Today I discuss one of the long standing personal finance questions: Buying a home vs renting a home?
Personally I’ve been a renter for the past 12 years, but that has been more for reasons of flexibility than financial sense. After all, I’ve moved 12 times since 1990. Two of them were purchases and both times the decision to purchase was more family related than financially motivated.
Now that we are living in Thailand the question has pretty much been laid to rest for the time being, thanks to the laws here. Foreigners are not allowed to own land, so I see little point in buying. Sure we can buy condos, but when you can rent a condo for a fraction of the purchase price why bother. Plus I worry about the possibility of the laws changing, since Thailand has been tightening their visa policies for years.
However this isn’t about me. I decided to take a look at the financial wisdom of buying a home versus renting for one of my friends. He lives in one of the more expensive property markets in the U.S. and as I was thinking about buying vs renting I wondered how it would apply to him. I’m sure he has already run the numbers, but let’s have some fun and run them together here.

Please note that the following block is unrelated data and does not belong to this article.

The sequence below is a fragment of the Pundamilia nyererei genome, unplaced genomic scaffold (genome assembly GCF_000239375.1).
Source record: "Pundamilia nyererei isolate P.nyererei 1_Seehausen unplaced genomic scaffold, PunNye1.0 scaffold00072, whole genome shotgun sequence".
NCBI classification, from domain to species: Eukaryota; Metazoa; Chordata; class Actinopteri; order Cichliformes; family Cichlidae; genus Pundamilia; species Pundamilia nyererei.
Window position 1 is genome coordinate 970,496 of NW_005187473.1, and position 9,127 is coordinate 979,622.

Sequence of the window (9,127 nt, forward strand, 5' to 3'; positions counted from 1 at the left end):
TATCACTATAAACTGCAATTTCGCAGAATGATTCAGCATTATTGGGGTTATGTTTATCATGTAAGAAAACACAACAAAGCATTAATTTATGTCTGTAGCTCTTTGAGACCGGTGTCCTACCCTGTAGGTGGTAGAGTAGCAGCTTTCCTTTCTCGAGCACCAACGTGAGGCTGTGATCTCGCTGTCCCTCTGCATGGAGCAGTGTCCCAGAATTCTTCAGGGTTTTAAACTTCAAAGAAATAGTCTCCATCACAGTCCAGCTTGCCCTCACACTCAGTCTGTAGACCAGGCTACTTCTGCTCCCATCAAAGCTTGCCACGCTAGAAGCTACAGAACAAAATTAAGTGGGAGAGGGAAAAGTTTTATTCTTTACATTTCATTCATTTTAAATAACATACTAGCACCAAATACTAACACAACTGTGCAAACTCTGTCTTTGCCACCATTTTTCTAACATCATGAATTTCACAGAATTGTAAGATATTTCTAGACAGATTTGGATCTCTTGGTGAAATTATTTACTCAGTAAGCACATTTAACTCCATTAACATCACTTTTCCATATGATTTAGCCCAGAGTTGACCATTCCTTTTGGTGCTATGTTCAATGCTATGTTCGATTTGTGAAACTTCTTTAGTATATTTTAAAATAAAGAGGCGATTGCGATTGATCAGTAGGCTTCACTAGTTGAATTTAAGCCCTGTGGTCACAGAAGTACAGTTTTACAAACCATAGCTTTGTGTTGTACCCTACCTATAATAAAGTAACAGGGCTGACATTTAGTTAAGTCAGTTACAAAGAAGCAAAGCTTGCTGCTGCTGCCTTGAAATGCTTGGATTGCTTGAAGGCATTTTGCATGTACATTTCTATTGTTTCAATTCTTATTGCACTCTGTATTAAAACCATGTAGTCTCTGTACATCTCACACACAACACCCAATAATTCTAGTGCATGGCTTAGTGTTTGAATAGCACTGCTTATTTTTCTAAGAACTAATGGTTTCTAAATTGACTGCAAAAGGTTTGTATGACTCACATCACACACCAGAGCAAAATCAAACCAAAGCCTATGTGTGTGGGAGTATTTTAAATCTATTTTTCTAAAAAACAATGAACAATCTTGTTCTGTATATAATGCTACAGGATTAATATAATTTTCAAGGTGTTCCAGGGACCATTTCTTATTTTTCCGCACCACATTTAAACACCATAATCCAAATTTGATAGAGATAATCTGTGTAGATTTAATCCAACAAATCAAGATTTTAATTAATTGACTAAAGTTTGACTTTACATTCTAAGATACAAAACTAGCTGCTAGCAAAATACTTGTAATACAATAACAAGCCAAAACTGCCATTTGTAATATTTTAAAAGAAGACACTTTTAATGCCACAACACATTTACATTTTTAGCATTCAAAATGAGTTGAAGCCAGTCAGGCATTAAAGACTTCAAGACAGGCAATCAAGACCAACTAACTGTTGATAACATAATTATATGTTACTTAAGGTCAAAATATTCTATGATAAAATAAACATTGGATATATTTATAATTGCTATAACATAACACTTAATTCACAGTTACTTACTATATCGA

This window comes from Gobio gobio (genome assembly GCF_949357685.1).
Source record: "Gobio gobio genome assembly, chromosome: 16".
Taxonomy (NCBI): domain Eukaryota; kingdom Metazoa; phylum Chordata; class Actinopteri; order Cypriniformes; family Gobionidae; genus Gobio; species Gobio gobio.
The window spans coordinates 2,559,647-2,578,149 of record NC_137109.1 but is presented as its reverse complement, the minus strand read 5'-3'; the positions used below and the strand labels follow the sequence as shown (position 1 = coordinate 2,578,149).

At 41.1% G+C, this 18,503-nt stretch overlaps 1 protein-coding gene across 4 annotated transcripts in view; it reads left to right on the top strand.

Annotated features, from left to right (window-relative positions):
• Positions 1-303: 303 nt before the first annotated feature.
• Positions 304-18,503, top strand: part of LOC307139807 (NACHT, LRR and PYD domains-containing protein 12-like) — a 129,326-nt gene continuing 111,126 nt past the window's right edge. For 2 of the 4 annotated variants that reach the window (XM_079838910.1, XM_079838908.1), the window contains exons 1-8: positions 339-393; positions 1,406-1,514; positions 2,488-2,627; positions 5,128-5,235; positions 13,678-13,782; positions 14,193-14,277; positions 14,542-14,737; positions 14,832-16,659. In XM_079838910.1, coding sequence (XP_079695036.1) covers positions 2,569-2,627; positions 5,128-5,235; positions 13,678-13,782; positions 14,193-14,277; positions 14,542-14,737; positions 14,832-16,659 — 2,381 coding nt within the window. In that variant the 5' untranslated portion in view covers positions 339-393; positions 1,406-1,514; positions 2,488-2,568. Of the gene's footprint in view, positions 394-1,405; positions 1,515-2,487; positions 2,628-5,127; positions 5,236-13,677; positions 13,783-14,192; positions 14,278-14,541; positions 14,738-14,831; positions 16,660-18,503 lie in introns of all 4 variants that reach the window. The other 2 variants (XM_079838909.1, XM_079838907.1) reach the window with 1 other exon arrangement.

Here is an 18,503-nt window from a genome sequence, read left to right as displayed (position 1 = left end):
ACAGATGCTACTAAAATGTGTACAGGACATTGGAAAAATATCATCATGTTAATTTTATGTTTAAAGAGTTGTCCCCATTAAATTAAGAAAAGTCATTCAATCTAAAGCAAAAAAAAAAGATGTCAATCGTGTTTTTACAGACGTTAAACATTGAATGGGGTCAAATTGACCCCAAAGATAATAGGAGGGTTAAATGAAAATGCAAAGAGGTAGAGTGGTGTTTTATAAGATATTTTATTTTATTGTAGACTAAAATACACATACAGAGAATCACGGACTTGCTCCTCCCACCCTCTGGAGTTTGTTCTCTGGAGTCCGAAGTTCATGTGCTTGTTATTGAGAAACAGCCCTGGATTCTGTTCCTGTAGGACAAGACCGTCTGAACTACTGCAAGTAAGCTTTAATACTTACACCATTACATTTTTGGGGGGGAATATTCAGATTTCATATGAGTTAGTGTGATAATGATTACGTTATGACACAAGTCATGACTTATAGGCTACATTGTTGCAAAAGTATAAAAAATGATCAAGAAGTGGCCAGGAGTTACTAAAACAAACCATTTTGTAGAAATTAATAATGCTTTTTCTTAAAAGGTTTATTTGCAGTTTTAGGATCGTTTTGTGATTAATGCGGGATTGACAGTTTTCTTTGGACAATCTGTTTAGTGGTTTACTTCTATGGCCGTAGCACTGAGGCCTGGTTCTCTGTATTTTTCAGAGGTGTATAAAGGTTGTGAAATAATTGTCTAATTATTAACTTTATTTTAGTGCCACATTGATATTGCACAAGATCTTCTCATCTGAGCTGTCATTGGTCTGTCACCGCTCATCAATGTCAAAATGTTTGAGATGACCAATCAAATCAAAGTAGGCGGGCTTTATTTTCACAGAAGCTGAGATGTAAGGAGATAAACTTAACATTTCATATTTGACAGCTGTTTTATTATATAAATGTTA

So let’s get started shall we.
Simple Buying vs Renting a Home
As I said, this is one of the more expensive areas of the U.S. and home prices are quite high. My friend is young with a growing family and is looking for a 3 bedroom house or condo so he and his family have plenty of room to grow. Currently the average list price of 3 bedroom places in this town is $786,386. Because we want to be sure to avoid PMI we will need to assume a 20% down payment or $157,277. Using those numbers (and ignoring closing costs) my friend would have a monthly mortgage payment of $2970.91 assuming he can get the average mortgage rate of 3.91% showing today on Bankrate.com.
Since this is a comparison we now turn to the renting side of the equation. In the same area 3 bedroom homes are currently renting for an average of $3200 per month. Well, that locks it for buying versus renting doesn’t it? My friend will save $229.09 per month by purchasing and paying a mortgage.